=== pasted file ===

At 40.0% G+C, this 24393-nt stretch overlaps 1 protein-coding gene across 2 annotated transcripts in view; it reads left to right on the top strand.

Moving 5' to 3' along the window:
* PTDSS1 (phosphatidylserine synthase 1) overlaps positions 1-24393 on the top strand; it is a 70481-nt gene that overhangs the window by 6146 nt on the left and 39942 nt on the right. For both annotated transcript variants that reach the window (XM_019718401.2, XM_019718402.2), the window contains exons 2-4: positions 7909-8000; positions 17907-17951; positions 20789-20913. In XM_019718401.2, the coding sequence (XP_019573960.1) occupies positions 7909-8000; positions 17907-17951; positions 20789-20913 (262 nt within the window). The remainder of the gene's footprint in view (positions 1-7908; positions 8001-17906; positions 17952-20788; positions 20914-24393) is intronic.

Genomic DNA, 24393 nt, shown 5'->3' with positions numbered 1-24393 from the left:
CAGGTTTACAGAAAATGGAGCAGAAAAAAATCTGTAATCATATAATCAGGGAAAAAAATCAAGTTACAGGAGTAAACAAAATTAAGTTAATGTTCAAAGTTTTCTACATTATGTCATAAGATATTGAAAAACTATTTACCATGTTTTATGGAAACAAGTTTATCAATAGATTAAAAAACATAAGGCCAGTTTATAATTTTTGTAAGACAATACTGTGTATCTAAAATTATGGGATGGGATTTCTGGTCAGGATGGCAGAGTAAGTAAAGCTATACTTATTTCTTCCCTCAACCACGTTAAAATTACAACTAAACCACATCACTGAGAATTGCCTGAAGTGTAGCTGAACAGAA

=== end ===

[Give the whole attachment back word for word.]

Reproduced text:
At 40.0% G+C, this 24393-nt stretch overlaps 1 protein-coding gene across 2 annotated transcripts in view; it reads left to right on the top strand.

Moving 5' to 3' along the window:
* PTDSS1 (phosphatidylserine synthase 1) overlaps positions 1-24393 on the top strand; it is a 70481-nt gene that overhangs the window by 6146 nt on the left and 39942 nt on the right. For both annotated transcript variants that reach the window (XM_019718401.2, XM_019718402.2), the window contains exons 2-4: positions 7909-8000; positions 17907-17951; positions 20789-20913. In XM_019718401.2, the coding sequence (XP_019573960.1) occupies positions 7909-8000; positions 17907-17951; positions 20789-20913 (262 nt within the window). The remainder of the gene's footprint in view (positions 1-7908; positions 8001-17906; positions 17952-20788; positions 20914-24393) is intronic.

Genomic DNA, 24393 nt, shown 5'->3' with positions numbered 1-24393 from the left:
CAGGTTTACAGAAAATGGAGCAGAAAAAAATCTGTAATCATATAATCAGGGAAAAAAATCAAGTTACAGGAGTAAACAAAATTAAGTTAATGTTCAAAGTTTTCTACATTATGTCATAAGATATTGAAAAACTATTTACCATGTTTTATGGAAACAAGTTTATCAATAGATTAAAAAACATAAGGCCAGTTTATAATTTTTGTAAGACAATACTGTGTATCTAAAATTATGGGATGGGATTTCTGGTCAGGATGGCAGAGTAAGTAAAGCTATACTTATTTCTTCCCTCAACCACGTTAAAATTACAACTAAACCACATCACTGAGAATTGCCTGAAGTGTAGCTGAACAGAA